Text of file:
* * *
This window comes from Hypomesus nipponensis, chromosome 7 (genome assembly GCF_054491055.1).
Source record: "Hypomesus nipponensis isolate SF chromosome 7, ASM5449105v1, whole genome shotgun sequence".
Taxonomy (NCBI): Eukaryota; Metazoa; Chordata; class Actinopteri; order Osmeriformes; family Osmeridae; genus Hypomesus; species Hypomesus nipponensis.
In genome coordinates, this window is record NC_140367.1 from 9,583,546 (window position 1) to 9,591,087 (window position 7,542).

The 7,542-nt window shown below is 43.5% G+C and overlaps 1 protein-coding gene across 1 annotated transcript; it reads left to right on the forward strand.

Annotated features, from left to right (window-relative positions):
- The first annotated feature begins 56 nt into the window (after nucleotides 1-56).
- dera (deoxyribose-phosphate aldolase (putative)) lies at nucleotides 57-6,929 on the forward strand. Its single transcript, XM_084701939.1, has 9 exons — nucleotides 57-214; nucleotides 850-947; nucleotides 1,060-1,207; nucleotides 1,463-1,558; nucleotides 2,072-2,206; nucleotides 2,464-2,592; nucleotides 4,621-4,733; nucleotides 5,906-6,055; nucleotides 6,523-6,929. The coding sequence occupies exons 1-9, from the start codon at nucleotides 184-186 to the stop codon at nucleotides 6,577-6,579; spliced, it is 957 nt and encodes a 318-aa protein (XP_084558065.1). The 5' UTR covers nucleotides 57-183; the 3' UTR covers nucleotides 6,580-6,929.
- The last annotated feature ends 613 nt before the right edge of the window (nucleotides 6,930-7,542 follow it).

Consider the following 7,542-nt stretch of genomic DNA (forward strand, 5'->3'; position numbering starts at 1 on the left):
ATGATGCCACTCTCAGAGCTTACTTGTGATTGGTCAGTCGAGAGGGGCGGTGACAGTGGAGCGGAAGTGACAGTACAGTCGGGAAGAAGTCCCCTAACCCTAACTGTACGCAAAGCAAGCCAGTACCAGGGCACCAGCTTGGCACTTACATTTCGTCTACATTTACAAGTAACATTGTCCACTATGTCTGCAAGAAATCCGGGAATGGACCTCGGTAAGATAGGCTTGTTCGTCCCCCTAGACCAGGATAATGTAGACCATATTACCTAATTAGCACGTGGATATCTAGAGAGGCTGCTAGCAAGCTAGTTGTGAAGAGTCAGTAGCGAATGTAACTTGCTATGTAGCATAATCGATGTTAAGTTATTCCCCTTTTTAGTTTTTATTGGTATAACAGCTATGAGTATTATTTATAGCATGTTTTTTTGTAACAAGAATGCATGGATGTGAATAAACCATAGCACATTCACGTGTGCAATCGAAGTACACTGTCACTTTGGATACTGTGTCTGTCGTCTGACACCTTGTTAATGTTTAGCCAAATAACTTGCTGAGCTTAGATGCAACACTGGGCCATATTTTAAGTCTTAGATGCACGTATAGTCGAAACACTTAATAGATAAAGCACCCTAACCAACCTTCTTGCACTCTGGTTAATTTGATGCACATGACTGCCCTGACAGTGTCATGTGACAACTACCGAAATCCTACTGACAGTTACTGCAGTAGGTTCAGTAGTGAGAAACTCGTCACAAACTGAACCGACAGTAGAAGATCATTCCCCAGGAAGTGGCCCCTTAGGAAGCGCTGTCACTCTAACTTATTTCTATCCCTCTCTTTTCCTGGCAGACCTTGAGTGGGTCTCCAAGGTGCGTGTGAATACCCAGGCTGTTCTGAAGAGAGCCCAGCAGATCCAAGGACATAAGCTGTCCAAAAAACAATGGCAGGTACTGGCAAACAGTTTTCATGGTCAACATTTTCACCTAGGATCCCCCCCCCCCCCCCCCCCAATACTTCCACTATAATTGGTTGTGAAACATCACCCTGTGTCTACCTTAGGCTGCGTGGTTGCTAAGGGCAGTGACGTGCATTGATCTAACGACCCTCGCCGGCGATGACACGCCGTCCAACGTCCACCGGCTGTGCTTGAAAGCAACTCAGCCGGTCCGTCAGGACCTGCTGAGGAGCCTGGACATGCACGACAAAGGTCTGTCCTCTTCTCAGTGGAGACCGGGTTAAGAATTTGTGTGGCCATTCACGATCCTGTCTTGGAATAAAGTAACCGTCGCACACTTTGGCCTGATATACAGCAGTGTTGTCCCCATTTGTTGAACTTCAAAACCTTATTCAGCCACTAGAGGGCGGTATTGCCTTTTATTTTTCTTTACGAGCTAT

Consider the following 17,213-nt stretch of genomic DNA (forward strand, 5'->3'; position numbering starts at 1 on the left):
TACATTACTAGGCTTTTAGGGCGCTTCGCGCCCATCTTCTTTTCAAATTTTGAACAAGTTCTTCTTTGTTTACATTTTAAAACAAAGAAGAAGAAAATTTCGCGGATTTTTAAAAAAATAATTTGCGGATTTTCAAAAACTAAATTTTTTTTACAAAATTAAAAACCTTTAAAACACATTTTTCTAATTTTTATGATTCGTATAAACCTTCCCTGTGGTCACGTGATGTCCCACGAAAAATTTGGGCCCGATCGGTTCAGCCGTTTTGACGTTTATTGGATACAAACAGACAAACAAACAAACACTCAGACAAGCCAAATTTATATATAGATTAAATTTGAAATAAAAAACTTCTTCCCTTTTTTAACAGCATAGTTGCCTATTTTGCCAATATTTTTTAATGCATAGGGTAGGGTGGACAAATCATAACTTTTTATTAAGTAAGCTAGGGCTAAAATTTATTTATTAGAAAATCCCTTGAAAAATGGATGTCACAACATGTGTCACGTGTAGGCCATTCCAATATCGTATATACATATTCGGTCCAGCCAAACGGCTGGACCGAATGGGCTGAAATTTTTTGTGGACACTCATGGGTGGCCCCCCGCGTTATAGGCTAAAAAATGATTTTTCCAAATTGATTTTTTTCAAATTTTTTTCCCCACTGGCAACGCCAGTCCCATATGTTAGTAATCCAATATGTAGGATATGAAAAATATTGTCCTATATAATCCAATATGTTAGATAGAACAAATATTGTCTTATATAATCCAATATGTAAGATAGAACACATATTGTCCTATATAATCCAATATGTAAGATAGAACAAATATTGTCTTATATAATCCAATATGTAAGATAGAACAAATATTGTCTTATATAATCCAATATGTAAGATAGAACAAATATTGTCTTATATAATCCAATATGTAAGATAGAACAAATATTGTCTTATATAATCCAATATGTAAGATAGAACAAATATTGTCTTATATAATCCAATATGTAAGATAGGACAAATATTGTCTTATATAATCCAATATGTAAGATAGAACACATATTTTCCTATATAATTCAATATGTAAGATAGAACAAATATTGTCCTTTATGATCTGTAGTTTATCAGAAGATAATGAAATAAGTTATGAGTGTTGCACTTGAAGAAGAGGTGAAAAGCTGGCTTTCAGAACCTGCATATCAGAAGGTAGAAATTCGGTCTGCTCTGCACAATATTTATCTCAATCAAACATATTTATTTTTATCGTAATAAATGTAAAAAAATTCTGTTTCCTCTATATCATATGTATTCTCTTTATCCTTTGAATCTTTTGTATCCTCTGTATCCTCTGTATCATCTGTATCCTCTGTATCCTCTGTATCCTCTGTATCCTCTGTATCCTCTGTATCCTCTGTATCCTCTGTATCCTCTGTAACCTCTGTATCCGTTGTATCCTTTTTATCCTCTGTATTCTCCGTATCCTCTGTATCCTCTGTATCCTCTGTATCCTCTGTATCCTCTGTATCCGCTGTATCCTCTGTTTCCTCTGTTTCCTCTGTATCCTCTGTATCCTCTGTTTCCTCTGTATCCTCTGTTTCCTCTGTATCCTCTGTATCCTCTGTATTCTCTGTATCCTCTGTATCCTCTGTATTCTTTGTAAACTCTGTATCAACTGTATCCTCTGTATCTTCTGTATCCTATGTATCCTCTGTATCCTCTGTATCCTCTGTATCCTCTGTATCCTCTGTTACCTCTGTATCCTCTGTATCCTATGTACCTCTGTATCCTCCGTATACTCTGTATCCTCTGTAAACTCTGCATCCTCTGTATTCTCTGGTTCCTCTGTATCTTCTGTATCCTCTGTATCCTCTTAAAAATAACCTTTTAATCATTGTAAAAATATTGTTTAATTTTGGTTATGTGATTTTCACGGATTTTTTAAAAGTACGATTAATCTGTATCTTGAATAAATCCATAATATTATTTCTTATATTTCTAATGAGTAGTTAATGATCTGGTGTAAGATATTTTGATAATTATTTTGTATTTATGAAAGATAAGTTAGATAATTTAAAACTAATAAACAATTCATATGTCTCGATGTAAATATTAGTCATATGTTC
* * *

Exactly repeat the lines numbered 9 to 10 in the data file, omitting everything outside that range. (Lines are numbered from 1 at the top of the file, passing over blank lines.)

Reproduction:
- The last annotated feature ends 613 nt before the right edge of the window (nucleotides 6,930-7,542 follow it).

Consider the following 7,542-nt stretch of genomic DNA (forward strand, 5'->3'; position numbering starts at 1 on the left):